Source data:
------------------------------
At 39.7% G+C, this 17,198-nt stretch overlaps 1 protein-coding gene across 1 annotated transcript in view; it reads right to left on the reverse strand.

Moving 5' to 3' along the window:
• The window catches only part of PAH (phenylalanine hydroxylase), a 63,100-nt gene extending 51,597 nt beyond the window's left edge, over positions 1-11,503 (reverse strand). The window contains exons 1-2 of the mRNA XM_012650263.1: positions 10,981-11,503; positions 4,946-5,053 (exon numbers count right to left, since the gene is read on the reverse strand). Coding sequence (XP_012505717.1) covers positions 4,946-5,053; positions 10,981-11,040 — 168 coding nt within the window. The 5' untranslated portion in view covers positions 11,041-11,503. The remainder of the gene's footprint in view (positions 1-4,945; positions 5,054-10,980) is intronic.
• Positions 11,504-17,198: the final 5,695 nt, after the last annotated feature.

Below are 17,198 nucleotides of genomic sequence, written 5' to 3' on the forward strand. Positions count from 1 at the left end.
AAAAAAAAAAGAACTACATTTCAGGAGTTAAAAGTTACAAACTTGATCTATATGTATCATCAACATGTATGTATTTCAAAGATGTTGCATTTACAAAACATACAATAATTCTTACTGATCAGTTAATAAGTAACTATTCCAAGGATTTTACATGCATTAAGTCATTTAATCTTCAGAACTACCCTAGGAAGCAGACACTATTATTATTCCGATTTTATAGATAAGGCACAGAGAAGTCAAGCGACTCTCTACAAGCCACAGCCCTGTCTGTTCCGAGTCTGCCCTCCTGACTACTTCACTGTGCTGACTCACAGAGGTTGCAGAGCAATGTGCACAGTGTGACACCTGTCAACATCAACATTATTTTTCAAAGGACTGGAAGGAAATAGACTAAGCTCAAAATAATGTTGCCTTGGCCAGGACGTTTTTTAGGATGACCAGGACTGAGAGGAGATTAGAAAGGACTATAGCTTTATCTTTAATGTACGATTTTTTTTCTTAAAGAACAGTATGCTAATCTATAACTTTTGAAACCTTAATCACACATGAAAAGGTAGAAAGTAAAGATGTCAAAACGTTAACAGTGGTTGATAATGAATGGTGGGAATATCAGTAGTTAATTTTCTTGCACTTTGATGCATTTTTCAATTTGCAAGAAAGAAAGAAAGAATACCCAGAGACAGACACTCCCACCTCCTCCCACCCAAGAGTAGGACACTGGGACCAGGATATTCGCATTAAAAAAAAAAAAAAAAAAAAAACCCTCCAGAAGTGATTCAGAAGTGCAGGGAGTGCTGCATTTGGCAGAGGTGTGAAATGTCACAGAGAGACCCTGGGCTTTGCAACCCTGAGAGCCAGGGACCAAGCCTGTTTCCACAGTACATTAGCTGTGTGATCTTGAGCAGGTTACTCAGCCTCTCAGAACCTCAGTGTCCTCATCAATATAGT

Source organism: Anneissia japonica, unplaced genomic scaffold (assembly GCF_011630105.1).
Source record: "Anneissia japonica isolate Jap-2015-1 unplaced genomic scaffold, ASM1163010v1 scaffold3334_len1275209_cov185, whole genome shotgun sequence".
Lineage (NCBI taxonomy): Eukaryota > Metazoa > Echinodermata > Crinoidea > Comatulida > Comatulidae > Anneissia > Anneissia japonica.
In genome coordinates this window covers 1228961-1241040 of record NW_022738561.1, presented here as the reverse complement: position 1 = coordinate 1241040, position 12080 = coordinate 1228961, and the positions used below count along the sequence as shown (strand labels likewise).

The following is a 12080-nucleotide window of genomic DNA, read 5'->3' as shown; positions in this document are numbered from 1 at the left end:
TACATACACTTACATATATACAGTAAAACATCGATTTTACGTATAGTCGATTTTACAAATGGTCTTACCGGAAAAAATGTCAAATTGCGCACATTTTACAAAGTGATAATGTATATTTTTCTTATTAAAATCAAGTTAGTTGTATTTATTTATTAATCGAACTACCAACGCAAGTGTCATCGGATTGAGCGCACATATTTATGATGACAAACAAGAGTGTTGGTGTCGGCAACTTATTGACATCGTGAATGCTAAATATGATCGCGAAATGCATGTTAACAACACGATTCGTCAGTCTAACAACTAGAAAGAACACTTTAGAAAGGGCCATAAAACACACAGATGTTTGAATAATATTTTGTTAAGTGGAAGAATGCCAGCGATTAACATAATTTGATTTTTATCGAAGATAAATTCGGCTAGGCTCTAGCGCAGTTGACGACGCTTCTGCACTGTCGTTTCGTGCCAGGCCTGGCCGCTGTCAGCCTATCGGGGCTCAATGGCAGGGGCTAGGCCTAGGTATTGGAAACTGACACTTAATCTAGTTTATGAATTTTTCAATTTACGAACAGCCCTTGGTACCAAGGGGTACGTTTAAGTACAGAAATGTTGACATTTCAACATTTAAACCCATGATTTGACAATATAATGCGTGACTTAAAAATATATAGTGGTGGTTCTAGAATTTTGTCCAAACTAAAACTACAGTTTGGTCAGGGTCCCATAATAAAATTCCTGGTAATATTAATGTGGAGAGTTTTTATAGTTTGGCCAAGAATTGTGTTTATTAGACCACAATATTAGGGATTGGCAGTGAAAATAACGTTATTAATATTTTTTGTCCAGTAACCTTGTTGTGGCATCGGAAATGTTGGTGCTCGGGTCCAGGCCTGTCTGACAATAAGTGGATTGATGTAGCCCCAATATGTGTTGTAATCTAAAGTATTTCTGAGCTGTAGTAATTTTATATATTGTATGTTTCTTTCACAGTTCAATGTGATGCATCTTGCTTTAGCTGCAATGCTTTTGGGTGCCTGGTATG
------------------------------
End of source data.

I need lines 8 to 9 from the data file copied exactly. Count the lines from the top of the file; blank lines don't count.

Source record: "Anneissia japonica isolate Jap-2015-1 unplaced genomic scaffold, ASM1163010v1 scaffold3334_len1275209_cov185, whole genome shotgun sequence".
Lineage (NCBI taxonomy): Eukaryota > Metazoa > Echinodermata > Crinoidea > Comatulida > Comatulidae > Anneissia > Anneissia japonica.